' 'God save thee, ancient Mariner!
From the fiends, that plague thee thus!
Why look'st thou so?'—With my cross-bow
I shot the Albatross.
of the Ancient Mariner
by Samuel Taylor Coleridge
Surely the world has been knocked off its axis,
tilting towards menacing, demonic Betelgeuse
rather than faithful, beatific Polaris,
shattering the righteousness of compass points.
Nature withers at the root, and the time is out of joint.
The sun and rain can no longer sign treaties
or find a fair and just armistice.
Saharan heat boils the Gulf of Mexico
while madmen who cannot add or subtract
clamber up marble steps to proclaim that the sky is falling,
to chant “Cry ‘Havoc!’ and let slip the dogs of war.”
The Black Death breathes heavy on the fool,
the snow leopard curling in its den
outside the icy gates of Tucson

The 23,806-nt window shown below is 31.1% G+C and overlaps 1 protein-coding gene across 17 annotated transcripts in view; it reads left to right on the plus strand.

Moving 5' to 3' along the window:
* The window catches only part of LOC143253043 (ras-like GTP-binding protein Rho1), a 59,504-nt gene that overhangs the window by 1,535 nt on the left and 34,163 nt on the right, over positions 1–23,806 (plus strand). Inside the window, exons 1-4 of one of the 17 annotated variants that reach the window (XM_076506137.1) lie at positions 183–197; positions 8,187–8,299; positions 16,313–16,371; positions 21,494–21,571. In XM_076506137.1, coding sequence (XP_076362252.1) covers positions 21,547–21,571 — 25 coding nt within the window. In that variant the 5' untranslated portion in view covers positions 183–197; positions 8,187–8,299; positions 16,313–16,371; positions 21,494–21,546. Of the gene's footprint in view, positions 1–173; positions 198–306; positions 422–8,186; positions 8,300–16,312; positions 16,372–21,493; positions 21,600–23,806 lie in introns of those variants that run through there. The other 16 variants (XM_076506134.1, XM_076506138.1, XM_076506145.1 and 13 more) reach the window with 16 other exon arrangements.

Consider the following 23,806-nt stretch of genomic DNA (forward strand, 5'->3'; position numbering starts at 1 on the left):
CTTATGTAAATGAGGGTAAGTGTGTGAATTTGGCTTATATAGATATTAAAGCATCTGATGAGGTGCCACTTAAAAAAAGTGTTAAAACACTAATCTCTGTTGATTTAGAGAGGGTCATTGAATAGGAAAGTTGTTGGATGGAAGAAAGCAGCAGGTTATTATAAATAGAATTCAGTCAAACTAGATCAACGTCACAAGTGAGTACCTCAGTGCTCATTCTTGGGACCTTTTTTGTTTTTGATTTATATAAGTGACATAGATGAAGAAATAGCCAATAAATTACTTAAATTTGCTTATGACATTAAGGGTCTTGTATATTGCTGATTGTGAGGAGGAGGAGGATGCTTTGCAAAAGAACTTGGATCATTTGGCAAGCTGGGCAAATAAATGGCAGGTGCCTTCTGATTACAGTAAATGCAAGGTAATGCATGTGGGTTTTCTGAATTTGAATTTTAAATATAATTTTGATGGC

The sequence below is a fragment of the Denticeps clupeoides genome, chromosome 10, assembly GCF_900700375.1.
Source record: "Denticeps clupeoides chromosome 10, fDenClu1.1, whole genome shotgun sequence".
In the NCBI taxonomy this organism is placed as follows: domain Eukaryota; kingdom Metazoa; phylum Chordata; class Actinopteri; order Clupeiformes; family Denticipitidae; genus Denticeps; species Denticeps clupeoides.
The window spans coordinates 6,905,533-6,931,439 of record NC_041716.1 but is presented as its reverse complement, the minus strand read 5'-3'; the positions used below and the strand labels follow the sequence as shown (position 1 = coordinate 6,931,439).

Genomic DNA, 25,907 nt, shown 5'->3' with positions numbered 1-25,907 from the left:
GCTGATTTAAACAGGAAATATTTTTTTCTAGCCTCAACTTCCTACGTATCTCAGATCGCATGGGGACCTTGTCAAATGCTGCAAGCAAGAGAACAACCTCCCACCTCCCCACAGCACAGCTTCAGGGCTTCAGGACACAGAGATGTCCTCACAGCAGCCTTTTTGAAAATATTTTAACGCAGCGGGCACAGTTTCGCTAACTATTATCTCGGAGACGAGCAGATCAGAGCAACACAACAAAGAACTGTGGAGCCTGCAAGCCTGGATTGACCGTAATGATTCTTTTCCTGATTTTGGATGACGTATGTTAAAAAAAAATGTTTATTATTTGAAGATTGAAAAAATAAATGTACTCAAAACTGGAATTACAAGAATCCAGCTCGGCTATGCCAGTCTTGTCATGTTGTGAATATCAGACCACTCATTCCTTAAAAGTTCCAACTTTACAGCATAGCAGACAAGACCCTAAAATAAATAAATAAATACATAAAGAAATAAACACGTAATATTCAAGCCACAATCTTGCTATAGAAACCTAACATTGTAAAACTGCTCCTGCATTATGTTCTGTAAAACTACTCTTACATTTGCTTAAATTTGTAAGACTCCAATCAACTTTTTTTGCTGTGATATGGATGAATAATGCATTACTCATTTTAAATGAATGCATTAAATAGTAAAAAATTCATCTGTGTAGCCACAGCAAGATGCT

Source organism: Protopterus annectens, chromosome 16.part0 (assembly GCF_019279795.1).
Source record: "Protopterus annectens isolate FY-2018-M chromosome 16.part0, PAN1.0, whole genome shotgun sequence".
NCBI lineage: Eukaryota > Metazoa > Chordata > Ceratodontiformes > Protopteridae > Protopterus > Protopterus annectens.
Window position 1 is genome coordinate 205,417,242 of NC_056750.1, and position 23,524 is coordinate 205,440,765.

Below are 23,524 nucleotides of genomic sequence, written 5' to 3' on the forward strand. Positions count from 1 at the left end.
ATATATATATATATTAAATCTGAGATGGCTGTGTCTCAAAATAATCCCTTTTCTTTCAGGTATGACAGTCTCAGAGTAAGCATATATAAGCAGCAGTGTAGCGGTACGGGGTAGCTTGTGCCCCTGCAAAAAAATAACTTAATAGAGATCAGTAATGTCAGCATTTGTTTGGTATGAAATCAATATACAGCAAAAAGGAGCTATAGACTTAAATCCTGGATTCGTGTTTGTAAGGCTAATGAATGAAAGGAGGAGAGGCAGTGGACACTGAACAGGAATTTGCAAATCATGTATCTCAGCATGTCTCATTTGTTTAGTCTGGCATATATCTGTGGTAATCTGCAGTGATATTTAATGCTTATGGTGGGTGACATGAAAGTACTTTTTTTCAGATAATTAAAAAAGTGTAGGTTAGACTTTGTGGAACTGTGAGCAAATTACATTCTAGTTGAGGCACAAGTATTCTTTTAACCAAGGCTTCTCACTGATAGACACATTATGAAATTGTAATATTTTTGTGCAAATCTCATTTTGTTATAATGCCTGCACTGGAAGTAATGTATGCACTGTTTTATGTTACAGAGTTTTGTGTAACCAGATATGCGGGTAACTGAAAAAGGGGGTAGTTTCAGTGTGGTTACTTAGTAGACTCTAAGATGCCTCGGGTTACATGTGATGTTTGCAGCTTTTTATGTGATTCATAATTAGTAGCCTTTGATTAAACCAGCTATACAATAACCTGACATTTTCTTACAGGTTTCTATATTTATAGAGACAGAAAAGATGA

while the San Andreas grinds its stone teeth
in anticipation of human sacrifice.
As for me, I choose to swim in the wake of the whale—
the humpback, right, blue, and gray—
as it travels ancient routes in blue-green grace
and sings love songs now lost in translation.
Let others ply the wake of rush hour traffic.
I choose the mariner’s phosphorescent seas,
flukes carving cursive script, a scripture
rich in liquid vowels and sacred nouns
that speak of Omega’s distant rise
and a return to the bare breast of innocence,
to the spirit hovering over the deep
before it recreates paradise.